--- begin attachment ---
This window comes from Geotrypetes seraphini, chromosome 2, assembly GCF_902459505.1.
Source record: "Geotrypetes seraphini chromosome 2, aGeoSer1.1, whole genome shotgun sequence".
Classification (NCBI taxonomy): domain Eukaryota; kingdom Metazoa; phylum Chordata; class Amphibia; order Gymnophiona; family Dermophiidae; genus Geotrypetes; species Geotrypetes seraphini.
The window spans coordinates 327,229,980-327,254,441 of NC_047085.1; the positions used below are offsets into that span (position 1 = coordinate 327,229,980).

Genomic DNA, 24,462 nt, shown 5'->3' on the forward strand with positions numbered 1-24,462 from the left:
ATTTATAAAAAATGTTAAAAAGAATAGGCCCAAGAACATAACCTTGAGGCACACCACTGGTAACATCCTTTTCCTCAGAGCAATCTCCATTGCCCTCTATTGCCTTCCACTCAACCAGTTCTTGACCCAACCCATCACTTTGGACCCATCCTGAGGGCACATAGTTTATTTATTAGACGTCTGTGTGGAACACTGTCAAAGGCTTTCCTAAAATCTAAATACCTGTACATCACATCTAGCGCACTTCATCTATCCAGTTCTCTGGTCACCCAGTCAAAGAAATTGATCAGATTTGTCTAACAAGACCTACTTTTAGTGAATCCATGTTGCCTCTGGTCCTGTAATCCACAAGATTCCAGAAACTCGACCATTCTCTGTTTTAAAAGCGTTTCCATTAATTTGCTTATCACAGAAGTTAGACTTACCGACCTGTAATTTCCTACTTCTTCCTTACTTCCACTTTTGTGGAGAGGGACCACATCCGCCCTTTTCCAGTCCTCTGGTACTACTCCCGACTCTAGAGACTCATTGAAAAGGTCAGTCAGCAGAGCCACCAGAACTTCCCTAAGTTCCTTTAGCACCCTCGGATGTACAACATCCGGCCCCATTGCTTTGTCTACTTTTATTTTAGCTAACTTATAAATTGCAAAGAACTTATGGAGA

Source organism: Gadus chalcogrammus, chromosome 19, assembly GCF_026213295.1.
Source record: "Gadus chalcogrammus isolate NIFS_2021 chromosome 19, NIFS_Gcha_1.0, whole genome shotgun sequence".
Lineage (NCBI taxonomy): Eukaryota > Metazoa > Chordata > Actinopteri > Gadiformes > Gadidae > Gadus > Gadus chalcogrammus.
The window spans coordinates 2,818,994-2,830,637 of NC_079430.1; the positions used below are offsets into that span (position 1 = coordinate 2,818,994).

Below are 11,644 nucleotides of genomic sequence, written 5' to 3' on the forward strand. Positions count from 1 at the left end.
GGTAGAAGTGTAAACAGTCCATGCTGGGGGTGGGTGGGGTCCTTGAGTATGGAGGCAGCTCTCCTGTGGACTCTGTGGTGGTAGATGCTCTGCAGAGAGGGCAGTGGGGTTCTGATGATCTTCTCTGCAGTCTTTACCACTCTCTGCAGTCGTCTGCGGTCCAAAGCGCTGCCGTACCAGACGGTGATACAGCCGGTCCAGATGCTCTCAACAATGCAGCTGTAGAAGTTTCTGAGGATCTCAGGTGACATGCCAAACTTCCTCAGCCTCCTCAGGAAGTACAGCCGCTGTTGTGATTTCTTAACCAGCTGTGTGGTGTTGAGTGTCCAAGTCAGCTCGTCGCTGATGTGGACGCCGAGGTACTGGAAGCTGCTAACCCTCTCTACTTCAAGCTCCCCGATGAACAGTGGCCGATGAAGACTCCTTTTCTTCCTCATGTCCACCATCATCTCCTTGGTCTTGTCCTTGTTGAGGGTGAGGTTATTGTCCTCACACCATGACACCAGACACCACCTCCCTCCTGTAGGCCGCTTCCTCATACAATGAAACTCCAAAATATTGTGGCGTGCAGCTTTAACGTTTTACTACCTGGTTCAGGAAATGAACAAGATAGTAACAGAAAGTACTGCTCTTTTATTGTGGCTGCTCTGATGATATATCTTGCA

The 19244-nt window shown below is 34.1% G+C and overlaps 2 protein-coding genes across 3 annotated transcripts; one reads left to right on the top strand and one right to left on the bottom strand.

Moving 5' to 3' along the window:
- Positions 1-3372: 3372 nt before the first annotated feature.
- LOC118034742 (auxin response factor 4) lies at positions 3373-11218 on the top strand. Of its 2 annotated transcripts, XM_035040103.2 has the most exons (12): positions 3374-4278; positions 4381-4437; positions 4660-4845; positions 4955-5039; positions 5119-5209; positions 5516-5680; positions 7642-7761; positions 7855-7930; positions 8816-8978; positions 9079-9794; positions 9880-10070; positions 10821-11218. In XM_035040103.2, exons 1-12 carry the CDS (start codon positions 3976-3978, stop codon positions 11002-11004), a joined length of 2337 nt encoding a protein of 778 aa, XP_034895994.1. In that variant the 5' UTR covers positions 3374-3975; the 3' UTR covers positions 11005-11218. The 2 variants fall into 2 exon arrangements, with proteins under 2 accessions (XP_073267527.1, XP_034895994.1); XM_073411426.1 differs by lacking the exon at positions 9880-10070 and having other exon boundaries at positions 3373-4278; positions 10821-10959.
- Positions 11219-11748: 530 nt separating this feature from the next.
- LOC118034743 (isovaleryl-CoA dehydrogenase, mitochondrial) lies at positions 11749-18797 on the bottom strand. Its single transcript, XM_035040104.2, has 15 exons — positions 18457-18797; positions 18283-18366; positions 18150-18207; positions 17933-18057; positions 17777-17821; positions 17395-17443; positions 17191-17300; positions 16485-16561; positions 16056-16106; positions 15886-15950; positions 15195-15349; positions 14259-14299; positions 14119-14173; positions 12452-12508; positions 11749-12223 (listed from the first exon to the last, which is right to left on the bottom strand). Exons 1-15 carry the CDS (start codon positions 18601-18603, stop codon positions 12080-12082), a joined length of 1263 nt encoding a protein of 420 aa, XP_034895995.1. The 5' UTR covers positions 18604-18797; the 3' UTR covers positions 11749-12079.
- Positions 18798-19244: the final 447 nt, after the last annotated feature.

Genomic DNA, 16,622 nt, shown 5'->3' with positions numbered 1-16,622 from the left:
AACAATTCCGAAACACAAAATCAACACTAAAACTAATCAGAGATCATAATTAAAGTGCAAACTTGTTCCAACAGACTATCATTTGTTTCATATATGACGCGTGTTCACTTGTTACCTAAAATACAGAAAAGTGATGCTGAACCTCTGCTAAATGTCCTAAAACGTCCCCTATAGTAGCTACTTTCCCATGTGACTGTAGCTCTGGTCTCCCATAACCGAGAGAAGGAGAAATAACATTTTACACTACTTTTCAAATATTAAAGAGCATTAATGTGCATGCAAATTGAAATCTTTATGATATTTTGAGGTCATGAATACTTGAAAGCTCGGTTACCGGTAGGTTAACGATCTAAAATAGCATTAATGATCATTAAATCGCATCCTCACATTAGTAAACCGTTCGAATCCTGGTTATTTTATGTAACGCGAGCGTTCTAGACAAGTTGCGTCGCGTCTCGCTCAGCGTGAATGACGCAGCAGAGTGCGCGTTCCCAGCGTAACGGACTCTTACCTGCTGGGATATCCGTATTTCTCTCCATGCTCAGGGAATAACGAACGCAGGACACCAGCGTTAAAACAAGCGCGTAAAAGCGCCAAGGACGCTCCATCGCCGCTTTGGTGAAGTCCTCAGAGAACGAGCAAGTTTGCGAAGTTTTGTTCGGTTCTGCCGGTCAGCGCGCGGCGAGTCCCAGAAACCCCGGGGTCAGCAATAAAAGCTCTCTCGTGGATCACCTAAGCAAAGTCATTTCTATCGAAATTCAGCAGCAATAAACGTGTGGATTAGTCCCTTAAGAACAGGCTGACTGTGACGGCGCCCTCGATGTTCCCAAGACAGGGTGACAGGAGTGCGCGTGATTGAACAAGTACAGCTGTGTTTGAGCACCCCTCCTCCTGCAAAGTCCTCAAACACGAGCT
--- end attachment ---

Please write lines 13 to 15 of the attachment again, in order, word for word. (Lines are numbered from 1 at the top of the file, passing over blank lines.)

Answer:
The 19244-nt window shown below is 34.1% G+C and overlaps 2 protein-coding genes across 3 annotated transcripts; one reads left to right on the top strand and one right to left on the bottom strand.

Moving 5' to 3' along the window:
- Positions 1-3372: 3372 nt before the first annotated feature.